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Update March 11, 2014- It seems that Big Real Estate will win in this dispute. The main vocal opposition, Seth Kyle, gave up and signed a lease in a FiDi apartment. When asked whether anyone else had organized and planned to fight, he replied, “Nope seems like a lost cause to be honest the Facebook group has no real leader and I was the most vocal….The Man wins.”.
March 6, 2014- By Steven E. Greer
Seth Kyle and his wife and kids have lived in the Battery Park City neighborhood since 1999. Since then, they have been forced to leave their apartment twice as their buildings have been converted from rental to condo (first at 225 Rector Place, then 333 Rector Place). He is now facing his third eviction from his current apartment in 22 River Terrace, as it too is converting to condo. He has lived at his current address for six years.
Mr. Kyle reached out to the local press this week to plead his case and prevent eviction. He now calls BPC home and does not want to move, yet again.
The Kyle’s have three children, and his three-year-old son was born in their current apartment. With Downtown school overcrowding such a problem, being located in one apartment for a long period of time is crucial for their chances of getting their son enrolled in the good schools located in BPC. The Kyle’s moved to BPC primarily for the schools, as do most parents in BPC.
The 324-unit building located in North BPC at 22 River Terrace was recently sold to Centurion Real Estate Partners for only $265 Million, in December of 2013. Centurion will attempt to convert the units into “owned” condominiums (nothing is “owned” in BPC since the Battery Park City Authority owns the land and leases all real estate to the developers, which is why the building was sold for only $265 Million).
When a rental building in New York City converts to condo, it is illegal to evict the renters for no good reason other than the desire of the building owner to make a profit by selling it as a condo. In New York Law N.Y. GBS. LAW § 352-eeee, it states, “No eviction proceedings will be commenced at any time against non-purchasing tenants for failure to purchase or any other reason applicable to expiration of tenancy.”. The State Attorney General also has made available this simplified handbook.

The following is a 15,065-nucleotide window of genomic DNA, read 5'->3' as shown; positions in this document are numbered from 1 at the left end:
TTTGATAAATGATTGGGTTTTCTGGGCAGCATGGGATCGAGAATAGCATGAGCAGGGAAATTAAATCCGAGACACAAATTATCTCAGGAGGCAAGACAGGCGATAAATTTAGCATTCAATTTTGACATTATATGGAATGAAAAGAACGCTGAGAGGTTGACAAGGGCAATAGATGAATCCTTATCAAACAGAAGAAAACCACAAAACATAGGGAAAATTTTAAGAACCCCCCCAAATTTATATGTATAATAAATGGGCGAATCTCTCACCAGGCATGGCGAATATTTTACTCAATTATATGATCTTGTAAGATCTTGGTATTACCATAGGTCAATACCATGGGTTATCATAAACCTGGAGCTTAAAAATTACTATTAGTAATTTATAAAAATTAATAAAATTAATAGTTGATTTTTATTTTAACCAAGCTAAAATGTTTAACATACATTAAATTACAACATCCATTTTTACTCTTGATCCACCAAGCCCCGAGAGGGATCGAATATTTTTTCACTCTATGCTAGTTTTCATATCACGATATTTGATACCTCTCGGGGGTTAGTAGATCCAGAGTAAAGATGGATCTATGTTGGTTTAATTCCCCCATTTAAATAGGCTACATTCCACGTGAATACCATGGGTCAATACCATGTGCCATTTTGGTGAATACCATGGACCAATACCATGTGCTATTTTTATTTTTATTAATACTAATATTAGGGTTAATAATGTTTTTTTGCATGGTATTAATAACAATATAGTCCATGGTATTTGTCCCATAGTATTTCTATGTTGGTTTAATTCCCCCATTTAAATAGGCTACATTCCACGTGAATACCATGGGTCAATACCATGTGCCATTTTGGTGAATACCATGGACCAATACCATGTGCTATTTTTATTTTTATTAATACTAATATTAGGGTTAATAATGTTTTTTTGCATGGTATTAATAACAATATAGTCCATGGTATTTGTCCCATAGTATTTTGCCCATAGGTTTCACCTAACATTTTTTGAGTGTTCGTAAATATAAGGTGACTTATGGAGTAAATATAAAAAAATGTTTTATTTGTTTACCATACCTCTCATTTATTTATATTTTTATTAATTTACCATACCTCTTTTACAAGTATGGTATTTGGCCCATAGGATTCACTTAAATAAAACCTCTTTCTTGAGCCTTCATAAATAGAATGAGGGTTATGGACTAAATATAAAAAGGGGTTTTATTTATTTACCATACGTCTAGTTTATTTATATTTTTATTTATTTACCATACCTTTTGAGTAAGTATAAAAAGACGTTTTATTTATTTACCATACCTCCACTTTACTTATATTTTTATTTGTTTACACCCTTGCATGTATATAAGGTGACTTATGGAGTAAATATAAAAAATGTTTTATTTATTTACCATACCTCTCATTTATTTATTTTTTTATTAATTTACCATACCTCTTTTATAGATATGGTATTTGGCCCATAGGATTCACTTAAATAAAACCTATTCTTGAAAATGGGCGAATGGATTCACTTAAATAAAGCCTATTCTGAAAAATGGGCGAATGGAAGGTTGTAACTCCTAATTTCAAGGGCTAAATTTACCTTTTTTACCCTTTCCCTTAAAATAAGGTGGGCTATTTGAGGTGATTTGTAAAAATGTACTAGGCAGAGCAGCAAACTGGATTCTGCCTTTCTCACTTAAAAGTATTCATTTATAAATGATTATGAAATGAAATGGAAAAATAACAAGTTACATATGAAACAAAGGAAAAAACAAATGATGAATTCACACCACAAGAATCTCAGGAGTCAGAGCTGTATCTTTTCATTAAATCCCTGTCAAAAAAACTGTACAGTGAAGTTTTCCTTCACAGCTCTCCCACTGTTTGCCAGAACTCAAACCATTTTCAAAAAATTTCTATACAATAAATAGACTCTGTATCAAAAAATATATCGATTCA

Part of the condo conversion law requires the building owner to issue a “red herring” letter to existing renters stating the terms of how the building will be converted. In the case of 22 River Terrace, Mr. Kyle claims that building quietly tricked one renter at a time into signing into their leases a contract that allows them to be evicted. Much like a wolf pack that picks out the weakest of the herd of caribous in Alaska, the renters naive enough to sign this contract are now most likely to be evicted.
For the more savvy New York renters, such as Mr. Kyle who has been through three condo conversions, they are not so quick to give in. This week, more than nine renters in 22 River Terrace have formed a working group to fight back. No lawyers have yet been retained.
Mr. Kyle believes that the motivation for the new building owner, Centurion, for evicting market rate renters paying many thousand per month in rent (i.e. by no means rent stabilized freeloaders), is that they want to avoid the resale profits lost to the current renters who would be allowed to purchase at discounted “insider” prices. In the red herring letter, it estimates that if all of the new units are sold to outsiders, the revenue would be $490 Million, or a profit of $225 Million. If the current renters purchased, the revenue for Centurion would only be $416 Million, or $74 Million less in good ole greenback profit.
The “red herring” condo conversion plan still has a lengthy approval process by the State Attorney General to clear. Centurion claims leases expiring before the AG signs off on the plan are fair game for non-renewal, but the law seems to indicate otherwise.
According to Real Property Law 223b, non-renewal of leases in market rate or rent controlled units, for no good reason, is considered retaliation. Renters can not only prevent evictions, but also sue for damages.
The “gentrification” of neighborhoods is a common theme in New York City. Usually, rundown parts of Manhattan, occupied by low income artists and the like, are pushed out once the areas become trendy and the condos arrive. However, what is taking place in BPC is unique. With the arrival of Goldman Sachs headquarters and the world class shops at Brookfield Place, the wealthy BPC renter with an average income in excess of $150,000 are being dislocated by the “one percenter” millionaires.
Or will they?
The real estate market is on the waning phases of a long bubble created by the free-money era of the Ben Bernanke zero-interest rate polices at the Fed. Housing sales prices have already started to decline month-over-month as soon as the Fed began tapering the bond purchasing.
Are condo conversion real estate executives, such as the ones behind the 22 River Terrace, simply delusionally hoping that millionaires will magically show up and buy even though the gas is being let out of the bubble as we speak? Will projects like 22 River Terrace go bust just like 225 Rector Place did a few years ago?
If you are a renter being threatened with eviction, please post your comments below.